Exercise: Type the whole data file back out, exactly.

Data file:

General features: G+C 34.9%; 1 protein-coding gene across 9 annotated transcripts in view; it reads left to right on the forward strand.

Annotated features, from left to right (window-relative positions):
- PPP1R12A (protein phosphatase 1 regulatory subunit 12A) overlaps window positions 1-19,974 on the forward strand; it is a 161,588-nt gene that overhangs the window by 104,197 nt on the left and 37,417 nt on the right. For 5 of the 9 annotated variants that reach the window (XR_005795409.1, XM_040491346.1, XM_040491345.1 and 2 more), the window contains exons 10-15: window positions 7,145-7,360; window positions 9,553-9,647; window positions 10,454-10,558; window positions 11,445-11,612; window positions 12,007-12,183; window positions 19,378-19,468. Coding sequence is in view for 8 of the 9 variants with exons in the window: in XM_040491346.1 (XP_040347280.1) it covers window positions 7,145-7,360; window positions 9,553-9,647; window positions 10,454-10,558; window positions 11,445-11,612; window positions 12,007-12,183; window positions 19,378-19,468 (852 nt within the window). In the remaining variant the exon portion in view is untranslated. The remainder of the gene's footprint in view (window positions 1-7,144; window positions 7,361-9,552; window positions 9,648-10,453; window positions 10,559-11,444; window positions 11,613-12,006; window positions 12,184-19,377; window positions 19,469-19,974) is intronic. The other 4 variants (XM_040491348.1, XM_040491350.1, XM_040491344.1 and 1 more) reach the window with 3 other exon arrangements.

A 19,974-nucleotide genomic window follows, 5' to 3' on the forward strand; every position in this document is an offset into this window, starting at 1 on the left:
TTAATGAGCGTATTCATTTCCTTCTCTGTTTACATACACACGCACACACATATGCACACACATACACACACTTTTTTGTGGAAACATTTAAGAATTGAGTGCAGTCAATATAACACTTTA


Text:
General features: G+C 34.9%; 1 protein-coding gene across 9 annotated transcripts in view; it reads left to right on the forward strand.

Annotated features, from left to right (window-relative positions):
- PPP1R12A (protein phosphatase 1 regulatory subunit 12A) overlaps window positions 1-19,974 on the forward strand; it is a 161,588-nt gene that overhangs the window by 104,197 nt on the left and 37,417 nt on the right. For 5 of the 9 annotated variants that reach the window (XR_005795409.1, XM_040491346.1, XM_040491345.1 and 2 more), the window contains exons 10-15: window positions 7,145-7,360; window positions 9,553-9,647; window positions 10,454-10,558; window positions 11,445-11,612; window positions 12,007-12,183; window positions 19,378-19,468. Coding sequence is in view for 8 of the 9 variants with exons in the window: in XM_040491346.1 (XP_040347280.1) it covers window positions 7,145-7,360; window positions 9,553-9,647; window positions 10,454-10,558; window positions 11,445-11,612; window positions 12,007-12,183; window positions 19,378-19,468 (852 nt within the window). In the remaining variant the exon portion in view is untranslated. The remainder of the gene's footprint in view (window positions 1-7,144; window positions 7,361-9,552; window positions 9,648-10,453; window positions 10,559-11,444; window positions 11,613-12,006; window positions 12,184-19,377; window positions 19,469-19,974) is intronic. The other 4 variants (XM_040491348.1, XM_040491350.1, XM_040491344.1 and 1 more) reach the window with 3 other exon arrangements.

A 19,974-nucleotide genomic window follows, 5' to 3' on the forward strand; every position in this document is an offset into this window, starting at 1 on the left:
TTAATGAGCGTATTCATTTCCTTCTCTGTTTACATACACACGCACACACATATGCACACACATACACACACTTTTTTGTGGAAACATTTAAGAATTGAGTGCAGTCAATATAACACTTTA